The average prices per watt from roughly north to south: New York ($3.16), Pennsylvania ($3.01), New Jersey ($2.79), Delaware ($2.62), Maryland ($2.92), Washington, D.C. ($3.41), Virginia ($2.85), North Carolina ($2.75), South Carolina ($2.78), Georgia ($2.99), Florida ($2.44). West Virginia doesn’t have an average listed. (Solar cost information varies by source. In EnergySage’s estimate, only D.C. exceeds Wood Mackenzie’s average.)

Solar’s price is affected by federal, state and local incentives, including tax credits and net metering. Regardless of where in the United States you live, if you install solar in 2022, you can get 26% of the cost back as a credit on your federal income taxes. In 2023, the credit drops to 22% and in 2024 and beyond it goes away altogether. The credit could be extended by the U.S. government.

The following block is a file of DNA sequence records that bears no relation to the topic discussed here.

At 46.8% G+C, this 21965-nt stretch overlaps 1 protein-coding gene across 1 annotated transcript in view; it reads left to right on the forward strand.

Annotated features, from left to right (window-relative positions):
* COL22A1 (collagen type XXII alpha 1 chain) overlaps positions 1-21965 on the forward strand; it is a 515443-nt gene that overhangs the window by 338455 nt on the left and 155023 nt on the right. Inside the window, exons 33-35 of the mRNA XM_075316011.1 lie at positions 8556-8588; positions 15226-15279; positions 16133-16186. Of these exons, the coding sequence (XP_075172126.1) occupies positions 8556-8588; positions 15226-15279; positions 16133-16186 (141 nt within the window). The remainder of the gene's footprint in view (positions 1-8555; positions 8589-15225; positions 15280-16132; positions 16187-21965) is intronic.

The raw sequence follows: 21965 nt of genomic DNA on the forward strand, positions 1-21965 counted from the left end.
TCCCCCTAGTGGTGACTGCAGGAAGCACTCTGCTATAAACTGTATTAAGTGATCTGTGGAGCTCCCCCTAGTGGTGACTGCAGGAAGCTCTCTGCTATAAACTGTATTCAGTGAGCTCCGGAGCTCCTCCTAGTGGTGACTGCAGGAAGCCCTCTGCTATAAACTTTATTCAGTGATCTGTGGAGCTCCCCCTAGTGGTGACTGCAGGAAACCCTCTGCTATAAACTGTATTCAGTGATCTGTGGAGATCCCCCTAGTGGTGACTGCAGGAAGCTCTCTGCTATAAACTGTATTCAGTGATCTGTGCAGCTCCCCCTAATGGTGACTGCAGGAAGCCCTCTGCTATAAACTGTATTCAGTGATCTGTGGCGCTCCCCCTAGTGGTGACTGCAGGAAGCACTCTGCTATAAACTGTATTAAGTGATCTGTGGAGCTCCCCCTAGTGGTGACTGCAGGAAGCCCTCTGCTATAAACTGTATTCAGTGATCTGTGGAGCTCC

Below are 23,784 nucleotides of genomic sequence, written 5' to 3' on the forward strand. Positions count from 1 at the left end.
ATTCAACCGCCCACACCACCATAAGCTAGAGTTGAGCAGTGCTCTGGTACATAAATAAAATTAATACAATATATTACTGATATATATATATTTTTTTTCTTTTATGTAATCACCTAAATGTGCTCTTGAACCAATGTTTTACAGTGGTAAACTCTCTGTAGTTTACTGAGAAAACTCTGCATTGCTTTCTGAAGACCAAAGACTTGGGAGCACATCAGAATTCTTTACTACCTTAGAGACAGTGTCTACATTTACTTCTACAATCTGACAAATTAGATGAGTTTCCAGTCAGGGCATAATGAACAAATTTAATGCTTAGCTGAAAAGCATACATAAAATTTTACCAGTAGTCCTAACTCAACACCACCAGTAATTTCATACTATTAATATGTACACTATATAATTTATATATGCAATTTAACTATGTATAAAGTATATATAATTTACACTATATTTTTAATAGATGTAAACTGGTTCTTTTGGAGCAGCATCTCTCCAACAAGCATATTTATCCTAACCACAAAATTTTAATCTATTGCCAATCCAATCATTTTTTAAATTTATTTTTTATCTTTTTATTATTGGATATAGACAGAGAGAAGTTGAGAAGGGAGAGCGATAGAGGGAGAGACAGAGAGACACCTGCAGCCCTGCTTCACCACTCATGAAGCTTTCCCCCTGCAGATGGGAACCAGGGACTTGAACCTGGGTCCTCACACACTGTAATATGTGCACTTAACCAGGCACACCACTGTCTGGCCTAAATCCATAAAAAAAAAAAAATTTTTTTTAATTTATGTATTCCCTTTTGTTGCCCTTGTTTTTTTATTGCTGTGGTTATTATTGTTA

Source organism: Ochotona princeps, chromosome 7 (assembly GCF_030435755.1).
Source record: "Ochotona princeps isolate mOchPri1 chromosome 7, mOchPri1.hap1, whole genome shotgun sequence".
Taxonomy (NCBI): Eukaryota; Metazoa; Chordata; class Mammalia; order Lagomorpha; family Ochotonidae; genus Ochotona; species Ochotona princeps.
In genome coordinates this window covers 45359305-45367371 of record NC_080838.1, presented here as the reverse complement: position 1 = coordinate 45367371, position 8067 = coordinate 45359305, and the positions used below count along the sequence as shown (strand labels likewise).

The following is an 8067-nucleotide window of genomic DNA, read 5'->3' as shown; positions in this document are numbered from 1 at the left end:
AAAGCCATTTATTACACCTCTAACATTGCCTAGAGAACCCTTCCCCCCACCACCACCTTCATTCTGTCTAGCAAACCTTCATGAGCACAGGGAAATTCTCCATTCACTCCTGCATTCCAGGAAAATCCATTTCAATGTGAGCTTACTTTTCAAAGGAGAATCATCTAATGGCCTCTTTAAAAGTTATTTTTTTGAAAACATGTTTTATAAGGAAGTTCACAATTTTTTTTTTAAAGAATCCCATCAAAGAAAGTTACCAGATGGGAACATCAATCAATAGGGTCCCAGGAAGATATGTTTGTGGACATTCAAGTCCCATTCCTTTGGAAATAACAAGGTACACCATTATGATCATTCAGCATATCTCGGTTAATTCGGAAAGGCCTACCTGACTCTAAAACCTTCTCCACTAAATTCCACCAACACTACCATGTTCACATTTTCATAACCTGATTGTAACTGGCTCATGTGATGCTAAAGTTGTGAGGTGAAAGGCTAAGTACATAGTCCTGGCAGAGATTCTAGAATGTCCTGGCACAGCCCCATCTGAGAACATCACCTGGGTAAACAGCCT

State and local incentives exist in the form of tax exemptions, cash incentives and net metering. You can find a comprehensive list of the incentives available to you by visiting the Database of State Incentives for Renewables and Efficiency and entering your ZIP code. (Be sure to vet the list that gets kicked back to you. Some may have lapsed or be programs that are no longer accepting new applicants.)

Solar installers put panels on a roof in Florida.

In Florida, net metering has been at the center of some political drama.

Juan Silva/Getty Images

There are a wide range of incentives offered at the state and municipal level, but it is again variable: States like New York have multiple tax incentives and parts of Pennsylvania have rebates for solar panels on top of tax incentives. On the other end of the spectrum, West Virginia offers net metering but no other incentives for residential solar customers. Overall, incentives along the East Coast are not quite as strong as those found in New England, though most states offer local incentives and smaller jurisdictions (like counties and cities) offer rebates or tax credits more frequently than in New England.